What is a Rated Policy?
A rated policy is a life insurance policy issued to someone who the life insurance company has deemed to be high-risk. These policies cost more than average and might come with specific exclusions or limitations.
Life insurance and substandard ratings
Before issuing a life insurance policy to an applicant, the life insurance company underwrites them. That essentially means that someone from the life insurer’s staff evaluates the applicant’s risk level.
Most life insurance providers take the following into account:
The individual’s health, including their body mass index (BMI) and diagnosed conditions
Their personal and family health history
Their occupation and financials
Their driving record
Their use of tobacco, drugs, and alcohol
Based on factors like the above, the insurance company assigns the applicant a rating. People with preferred and preferred plus ratings are deemed lower-risk and get the lowest life insurance premiums. Most people get a standard rating, which means they pay policy premiums that are generally in line with the average.
If the underwriting process turns up too many items of concern, the insurance company deems the applicant substandard. That could mean they are in poor health, have a high-risk job like roofing or aviation, smoke, or have a driving history with lots of accidents, for example.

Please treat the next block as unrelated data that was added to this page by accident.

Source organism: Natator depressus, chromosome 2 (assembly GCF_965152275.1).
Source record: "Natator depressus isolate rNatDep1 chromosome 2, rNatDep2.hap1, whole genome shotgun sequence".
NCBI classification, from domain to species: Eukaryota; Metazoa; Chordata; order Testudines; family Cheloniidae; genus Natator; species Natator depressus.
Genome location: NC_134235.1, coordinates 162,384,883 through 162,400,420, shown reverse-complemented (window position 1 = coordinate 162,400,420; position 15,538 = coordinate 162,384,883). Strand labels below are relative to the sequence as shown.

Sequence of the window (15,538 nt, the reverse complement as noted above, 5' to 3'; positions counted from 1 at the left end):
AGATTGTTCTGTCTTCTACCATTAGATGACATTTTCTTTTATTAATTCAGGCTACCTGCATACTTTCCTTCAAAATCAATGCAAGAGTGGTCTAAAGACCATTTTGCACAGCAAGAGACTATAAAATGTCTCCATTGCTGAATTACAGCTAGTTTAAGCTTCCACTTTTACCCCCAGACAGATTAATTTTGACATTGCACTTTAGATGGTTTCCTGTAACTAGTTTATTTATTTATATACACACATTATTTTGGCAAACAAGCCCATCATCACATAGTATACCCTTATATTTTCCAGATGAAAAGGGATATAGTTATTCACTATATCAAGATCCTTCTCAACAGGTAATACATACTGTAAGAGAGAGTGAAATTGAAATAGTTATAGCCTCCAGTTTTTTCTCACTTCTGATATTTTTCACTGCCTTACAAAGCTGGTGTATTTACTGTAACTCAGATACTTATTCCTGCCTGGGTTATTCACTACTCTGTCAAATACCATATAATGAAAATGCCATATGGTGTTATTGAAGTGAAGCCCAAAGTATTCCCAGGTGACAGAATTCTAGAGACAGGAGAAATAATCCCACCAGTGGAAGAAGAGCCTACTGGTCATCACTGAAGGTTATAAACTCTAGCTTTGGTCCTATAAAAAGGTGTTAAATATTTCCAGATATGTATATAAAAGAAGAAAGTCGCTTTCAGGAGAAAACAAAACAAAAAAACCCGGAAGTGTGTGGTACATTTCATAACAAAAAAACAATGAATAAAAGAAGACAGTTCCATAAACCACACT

In some cases, the life insurance company will deny coverage to that individual. But if they decide they are willing to insure them, they issue a rated policy.
The rated policy also gets assigned a letter and/or a number. The insurance provider uses that designation to place the individual within a specific risk analysis table, which then sets the premiums for that policy.
Rated policy drawbacks
Rated policies generally cost significantly more than life insurance for standard or preferred-rated individuals.
Additionally, to mitigate the risk they take on in insuring an individual they’ve deemed substandard, the life insurance company may place limitations or exclusions on the policy. They may cap the death benefit well below a standard policy’s death benefit limit, for example.